A view of Islamabad Image Credit: Supplied

As I write this, the people of Pakistan have taken to the streets to answer the call of their Prime Minister Imran Khan to protest against India’s recent actions in Kashmir, an area disputed between the two nuclear-powered neighbours. Reports of massive violence and human rights abuse against the Kashmiris by observers on the ground have stirred the proverbial pot. Tensions between the two countries have risen to dramatic levels, after India abrogated provisions of Article 370 of the Constitution, leading to a strong and furious reaction from Pakistan.

Alarming rhetoric and military activity have been cranked up several notches with India’s Eastern Army Commander Lt Gen M.M. Naravane saying last week that Pakistan can keep raising its “nuclear bogey”, but India will not be scared of such threats.

What was unspoken said a lot

Not to be deterred, Pakistan’s Army spokesman said that they carried out “successful” night launch of a ballistic missile last Thursday. The surface-to-surface Ghaznavi missile is “capable of delivering multiple types of warheads” up to 290 kilometres said Maj. Gen. Asif Ghafoor, a spokesman of Pakistan army. What was unspoken said a lot.

While Indian-administered Kashmir with its predominantly Muslim population has figured prominently in Pakistan politics, the country has no shortages of other issues to contend with. Chief among them has been crippling effects of looting of the state treasury by past governments, the result of which has left Pakistan in a critical financial state.

Then there is the proliferation of gangs of thugs headed by powerful clerics who recruit the illiterate masses to their sides for their own nefarious purposes.

Regulating religious schools

I happened to have a debate on the subject recently with one Pakistani who was somewhat incensed by the government’s recent actions taken against religious groups in the country and the house arrest of Hafiz Saeed, a self-proclaimed religious figure whose notoriety shot up after he was linked to the Mumbai terror attacks in 2008. Some charities linked to Saeed, the founder of the Lashkar-e-Taiba (Let) terrorist group, were shut down.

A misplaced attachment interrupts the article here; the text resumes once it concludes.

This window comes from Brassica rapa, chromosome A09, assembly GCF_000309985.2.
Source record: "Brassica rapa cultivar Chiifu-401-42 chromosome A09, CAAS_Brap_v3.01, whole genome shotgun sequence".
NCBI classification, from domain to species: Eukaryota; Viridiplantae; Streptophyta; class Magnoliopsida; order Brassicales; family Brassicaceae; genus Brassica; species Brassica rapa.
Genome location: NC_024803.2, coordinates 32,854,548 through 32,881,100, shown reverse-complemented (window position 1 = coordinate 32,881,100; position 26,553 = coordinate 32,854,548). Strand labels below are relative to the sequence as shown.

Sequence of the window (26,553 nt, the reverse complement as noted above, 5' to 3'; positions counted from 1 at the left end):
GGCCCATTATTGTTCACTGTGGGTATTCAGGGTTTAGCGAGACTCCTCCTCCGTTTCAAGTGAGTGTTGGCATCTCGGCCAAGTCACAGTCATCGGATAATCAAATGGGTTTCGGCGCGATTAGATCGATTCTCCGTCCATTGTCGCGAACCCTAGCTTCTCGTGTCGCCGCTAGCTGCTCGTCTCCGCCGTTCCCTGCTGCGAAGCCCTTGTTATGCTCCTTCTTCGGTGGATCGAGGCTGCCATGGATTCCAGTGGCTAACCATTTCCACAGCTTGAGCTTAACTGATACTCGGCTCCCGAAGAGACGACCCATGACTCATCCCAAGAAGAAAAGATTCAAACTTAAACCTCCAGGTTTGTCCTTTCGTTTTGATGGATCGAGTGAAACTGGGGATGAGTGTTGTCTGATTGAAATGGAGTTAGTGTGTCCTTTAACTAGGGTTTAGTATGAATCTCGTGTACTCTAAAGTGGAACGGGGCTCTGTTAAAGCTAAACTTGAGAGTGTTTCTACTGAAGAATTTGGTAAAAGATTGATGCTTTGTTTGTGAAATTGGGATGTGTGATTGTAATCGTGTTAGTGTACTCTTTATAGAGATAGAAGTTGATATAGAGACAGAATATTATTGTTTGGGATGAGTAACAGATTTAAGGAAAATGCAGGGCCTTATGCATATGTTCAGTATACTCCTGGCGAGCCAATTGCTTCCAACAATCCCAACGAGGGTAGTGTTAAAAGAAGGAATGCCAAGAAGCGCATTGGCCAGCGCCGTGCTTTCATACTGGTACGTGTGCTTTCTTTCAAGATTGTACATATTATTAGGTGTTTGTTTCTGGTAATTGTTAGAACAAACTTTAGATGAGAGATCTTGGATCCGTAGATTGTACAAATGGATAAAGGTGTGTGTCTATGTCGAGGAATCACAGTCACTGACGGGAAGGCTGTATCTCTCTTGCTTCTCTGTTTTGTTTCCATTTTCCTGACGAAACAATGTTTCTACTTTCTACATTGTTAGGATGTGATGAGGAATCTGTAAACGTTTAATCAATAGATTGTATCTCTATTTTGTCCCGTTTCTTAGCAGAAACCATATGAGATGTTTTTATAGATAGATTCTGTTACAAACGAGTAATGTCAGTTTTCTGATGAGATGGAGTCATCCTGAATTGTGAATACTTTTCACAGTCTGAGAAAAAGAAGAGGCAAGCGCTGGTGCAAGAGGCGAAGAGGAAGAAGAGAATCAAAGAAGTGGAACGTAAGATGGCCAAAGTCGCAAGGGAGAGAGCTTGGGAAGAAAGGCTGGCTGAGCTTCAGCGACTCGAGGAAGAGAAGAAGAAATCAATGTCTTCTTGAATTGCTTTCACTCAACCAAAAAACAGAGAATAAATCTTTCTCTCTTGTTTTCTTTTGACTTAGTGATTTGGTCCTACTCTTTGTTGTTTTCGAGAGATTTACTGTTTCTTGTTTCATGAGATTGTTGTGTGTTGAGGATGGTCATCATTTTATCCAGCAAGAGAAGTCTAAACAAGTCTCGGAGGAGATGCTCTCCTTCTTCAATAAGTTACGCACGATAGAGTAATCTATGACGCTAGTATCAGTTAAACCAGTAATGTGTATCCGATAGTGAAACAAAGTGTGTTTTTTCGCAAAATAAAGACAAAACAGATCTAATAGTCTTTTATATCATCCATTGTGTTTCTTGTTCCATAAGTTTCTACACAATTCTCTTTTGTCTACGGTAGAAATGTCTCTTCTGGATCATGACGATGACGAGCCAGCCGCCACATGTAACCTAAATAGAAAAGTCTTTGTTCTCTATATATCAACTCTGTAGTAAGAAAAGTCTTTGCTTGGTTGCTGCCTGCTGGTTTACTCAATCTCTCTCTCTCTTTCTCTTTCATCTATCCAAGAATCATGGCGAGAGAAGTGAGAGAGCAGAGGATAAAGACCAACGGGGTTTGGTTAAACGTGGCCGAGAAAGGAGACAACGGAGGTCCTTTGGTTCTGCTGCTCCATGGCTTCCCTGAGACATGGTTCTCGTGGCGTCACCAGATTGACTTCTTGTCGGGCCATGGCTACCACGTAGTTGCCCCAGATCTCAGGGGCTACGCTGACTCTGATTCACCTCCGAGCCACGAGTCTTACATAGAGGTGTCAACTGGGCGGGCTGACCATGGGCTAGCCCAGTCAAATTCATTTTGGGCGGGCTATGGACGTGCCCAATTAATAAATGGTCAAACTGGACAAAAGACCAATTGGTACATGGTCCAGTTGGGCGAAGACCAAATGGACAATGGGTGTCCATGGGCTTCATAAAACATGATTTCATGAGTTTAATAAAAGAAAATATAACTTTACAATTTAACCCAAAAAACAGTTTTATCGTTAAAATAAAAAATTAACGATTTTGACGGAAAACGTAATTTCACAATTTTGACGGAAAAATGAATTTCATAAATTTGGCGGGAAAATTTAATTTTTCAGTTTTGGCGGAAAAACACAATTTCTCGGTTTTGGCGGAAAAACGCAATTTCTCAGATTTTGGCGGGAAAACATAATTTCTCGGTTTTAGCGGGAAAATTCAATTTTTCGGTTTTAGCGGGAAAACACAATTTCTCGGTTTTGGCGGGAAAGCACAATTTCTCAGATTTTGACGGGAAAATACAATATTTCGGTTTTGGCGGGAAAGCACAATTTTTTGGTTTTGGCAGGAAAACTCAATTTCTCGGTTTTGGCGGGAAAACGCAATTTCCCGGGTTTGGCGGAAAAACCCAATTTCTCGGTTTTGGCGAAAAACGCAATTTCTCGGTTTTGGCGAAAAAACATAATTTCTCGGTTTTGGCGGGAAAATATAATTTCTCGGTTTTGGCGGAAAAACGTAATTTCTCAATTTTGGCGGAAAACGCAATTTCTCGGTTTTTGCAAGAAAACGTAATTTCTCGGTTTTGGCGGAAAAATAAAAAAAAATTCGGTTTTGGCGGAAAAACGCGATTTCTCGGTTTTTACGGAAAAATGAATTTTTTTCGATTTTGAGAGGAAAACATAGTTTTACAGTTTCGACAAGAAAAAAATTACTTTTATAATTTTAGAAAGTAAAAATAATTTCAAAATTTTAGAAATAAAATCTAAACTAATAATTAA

What upset my Pakistani associate even more was the move by Pakistan’s army for more reforms which included bringing more than 30,000 madrasas or religious schools under the monitoring of the state. The intention is to regulate the curriculum across all schools. “The government of Pakistan has decided that these madrasas will be mainstreamed,” General Asif Ghafoor announced. “(Religious) education will continue to be provided but there will be no hate speech.”

“The key issues under the discussion are madrasa registration and their curriculum, strengthening oversight of their funding sources, training of teachers to prevent the radicalisation of students, ensuring the cutting of madrasas’ ties with banned militant groups, and issuing visas to foreign students,” an Education Ministry official said.

My Pakistani friend then went on, “Pakistan’s 30,000 madrasas are to be brought under state control. It seems Pakistan military still controls the country. And Imran Khan is merely a front. It is high time that Pakistanis come on the streets and demand that the military interventions should stop. We should learn from the people in Hong Kong. By the way, if Saeed has committed any crime, he should be brought before the courts and tried. The action against Saeed merely shows the master and servant relationship that exist between Washington and Islamabad.”

Impediment to progress?

I listened as patiently as I could but then had to reply.

“I have to disagree. Pakistan began spiralling downwards when President Zia went on the ‘religious’ drive and they never recovered since. The mullahs happen to be an impediment to Pakistan’s progress, and they are more concerned about acquiring personal power than anything else.

“If your prime minister is doing anything right, he is reformatting these madrasas and arresting the so-called clerics. If I was him, I would also chase down all previous administration leaders who had fattened their wallets at the expense of the state. In our country, we recovered more than $100 billion when our Crown Prince sent people to prison. Pakistan should take a page from that and proceed against the political bigwigs of recent times who had contributed nothing except to leave Pakistan in a financial mess!”

My Pakistani associate then said little and walked away.

— Tariq A. Al Maeena is a Saudi socio-political commentator. He lives in Jeddah, Saudi Arabia. Twitter: @talmaeena